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Geek Shaykh - Underwater gadgets

Geek Shaykh - Underwater gadgets

Issue 70 July 2010

Don’t get caught out in the deep end. Robi Chowdhury dives into a selection of useful gadgets that are ideal for using underwater.



Samsung Solid Extreme

The Bear Grylls of phones

I met someone last year who had taken one of these phones to Umrah with him. He described it as the ultimate Hajj phone: tough as nails and able to endure the heat. The Samsung Solid Extreme could very well be coined as an all terrain phone; sporting a tank-like exterior that allows you to reach a depth of up to one metre under water for over 30 minutes. It can also tolerate blowing rain, salt, humidity, vibration, as well as extreme temperature differences. It features a powerful working flashlight that you can actually use in the dark. Under the surface is a fully working phone that showcases noise cancelling technology, video calling, bluetooth connectivity, an FM-radio, audio and video player (10mb of memory and supports microSD CARDS) and a 1.3 megapixel camera.


phone case malls


✔ Tough as nails and great for camping adventures

✔ Noise-cancelling feature


✗ No GPS!

✗ Chunky design might be off putting for some


Sanyo VPC-WH1

Shoot dolphins in style

The Sanyo VPC-WH1 had its first debut at the Gadget Show Live event in Birmingham last year. I remember walking past Sanyo’s stall where they had submerged a number of these camcorders into a large fish tank. At first I thought they were dummy models, until I saw the footage being displayed at a monitor nearby. The WH1 is submersible to under 3 metres of water. The ports are encased with rubber gaskets and the lens is sealed to protect it from the elements. The WH1 boasts image stabilisation technology and can shoot at 720p at 30fps and has an optical zoom of 30x. It definitely is a cheaper alternative to deep sea diving cameras that would normally cost a fin and a tail to buy. £169 


✔ Being able to shoot at 720p underwater
✔ Affordable price for what it can do

✗ Not fantastic in low-light situations



Bladefish Seajet Scooter   

Flippers no more

If you are planning on scuba diving or snorkelling anytime soon, check out the Bladefish Seajet scooter. With a name like that, you can’t go wrong. When you’re amongst friends who are flapping their way through the water, you’ll be gracefully gliding at speeds of up around 4km an hour for up to 40 minutes at a time. Agreed, you won’t be winning Olympic Gold medals any time soon, but you’ll make swimming look cool. With the scooter, you can reach depths of up to 30 metres under water with ease. It also comes with a heavy duty bag and only weighs 4.7kg for easy carrying.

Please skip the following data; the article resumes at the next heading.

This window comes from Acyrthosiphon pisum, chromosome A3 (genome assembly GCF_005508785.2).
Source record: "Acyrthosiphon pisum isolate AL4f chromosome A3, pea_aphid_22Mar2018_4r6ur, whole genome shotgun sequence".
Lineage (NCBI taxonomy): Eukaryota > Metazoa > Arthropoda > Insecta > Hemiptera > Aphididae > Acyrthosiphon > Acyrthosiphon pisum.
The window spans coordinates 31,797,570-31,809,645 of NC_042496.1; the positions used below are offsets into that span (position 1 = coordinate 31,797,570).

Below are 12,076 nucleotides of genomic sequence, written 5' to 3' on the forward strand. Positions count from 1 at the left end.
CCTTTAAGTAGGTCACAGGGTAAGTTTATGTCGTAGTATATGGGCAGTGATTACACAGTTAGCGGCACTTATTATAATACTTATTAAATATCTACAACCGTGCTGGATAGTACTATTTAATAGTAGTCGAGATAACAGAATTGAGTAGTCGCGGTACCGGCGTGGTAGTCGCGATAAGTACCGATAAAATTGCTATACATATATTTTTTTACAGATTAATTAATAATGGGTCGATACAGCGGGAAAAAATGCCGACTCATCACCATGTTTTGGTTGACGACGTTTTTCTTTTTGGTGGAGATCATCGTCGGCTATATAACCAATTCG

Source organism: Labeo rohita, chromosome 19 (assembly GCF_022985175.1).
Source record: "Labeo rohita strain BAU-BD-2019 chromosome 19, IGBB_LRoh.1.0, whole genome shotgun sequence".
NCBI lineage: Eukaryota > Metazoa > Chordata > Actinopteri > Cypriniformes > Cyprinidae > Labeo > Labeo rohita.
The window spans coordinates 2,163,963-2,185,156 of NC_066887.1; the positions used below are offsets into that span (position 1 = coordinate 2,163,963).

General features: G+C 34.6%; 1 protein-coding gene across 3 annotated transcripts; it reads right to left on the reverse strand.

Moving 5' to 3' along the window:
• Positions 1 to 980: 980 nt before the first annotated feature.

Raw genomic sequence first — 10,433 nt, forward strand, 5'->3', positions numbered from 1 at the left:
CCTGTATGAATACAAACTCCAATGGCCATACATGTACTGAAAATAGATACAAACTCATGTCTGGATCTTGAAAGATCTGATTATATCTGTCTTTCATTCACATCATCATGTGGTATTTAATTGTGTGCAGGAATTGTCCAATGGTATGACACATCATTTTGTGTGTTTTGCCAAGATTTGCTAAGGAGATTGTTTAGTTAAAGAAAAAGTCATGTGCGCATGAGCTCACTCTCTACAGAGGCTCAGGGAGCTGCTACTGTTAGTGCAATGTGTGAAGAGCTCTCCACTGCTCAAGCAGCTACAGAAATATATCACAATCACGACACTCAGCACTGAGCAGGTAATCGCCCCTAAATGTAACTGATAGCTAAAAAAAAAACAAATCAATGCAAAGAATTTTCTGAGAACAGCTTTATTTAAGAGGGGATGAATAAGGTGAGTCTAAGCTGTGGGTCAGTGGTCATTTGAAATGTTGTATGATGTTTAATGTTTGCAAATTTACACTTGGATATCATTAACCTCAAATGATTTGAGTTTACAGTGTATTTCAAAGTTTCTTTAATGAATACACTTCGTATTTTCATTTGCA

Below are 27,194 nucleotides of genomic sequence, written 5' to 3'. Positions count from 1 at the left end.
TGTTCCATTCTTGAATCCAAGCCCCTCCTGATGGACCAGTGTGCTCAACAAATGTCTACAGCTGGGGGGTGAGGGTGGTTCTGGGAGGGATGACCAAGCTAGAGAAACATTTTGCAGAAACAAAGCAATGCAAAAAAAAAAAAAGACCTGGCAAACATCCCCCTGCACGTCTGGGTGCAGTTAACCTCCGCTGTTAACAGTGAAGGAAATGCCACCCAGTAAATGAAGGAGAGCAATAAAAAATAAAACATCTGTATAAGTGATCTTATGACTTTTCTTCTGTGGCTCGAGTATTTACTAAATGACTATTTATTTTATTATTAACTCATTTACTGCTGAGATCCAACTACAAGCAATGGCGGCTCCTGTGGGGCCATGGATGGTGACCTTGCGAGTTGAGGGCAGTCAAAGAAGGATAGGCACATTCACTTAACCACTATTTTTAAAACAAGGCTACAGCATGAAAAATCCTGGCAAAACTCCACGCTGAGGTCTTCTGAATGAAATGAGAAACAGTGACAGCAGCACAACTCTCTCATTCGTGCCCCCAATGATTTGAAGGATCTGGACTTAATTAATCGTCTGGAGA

Perfect for your next cruise.


✔ Great for coral reef exploration
✗ Pricey alternative to flippers



DeenScreen - What we found on the net



Productive Muslim
This is a really useful website that sets out to inspire people to become productive through Islam by applying a range of tried and tested techniques. They have an iPhone app called the iTaskinator that schedules prayer times in-between the daily hustle and bustle of life. The blog is innovative and doesn’t come across as being preachy. Check it out!


Vakil Blog
This is an inspirational blog by two young bloggers named Arif and Ali who offer helpful pointers into productivity and spirituality. They do this by writing short posts and illustrating comic strips that teach important lessons on day to day life.


TechNote - The Writing's on the Wall  



I always find it interesting to know how people consume the news. Last month when the flotilla raids happened en-route to Gaza, the media bubble began to erupt initially through the internet. As soon as it had happened, news spread like wildfire with thousands of people beginning to Tweet status updates and writing on each others Facebook walls. A stream of information began to pass from one continent to another. Many TV channels were trying to catch up with what was going on at the time. This was a perfect example of how information is passing now through the masses (courtesy of the World Wide Web) rather than being funnelled by selective mainstream media bodies.
 Now that Rupert Murdoch has chosen to throw the first punch at trying to herd people into paying for news online, a battle is set to ensue with the old guard media standing off against the new media folk. By building a wall (ironic choice of naming - pay-wall) inadvertently it will end up ceasing the conversation that people are being able to have now and we’ll only be able to hear what a few people have to say.
 Knowledge has always been power, however now that we have tasted freedom in the form of sharing that knowledge, are we ready to pay for it? Or is there no going back?

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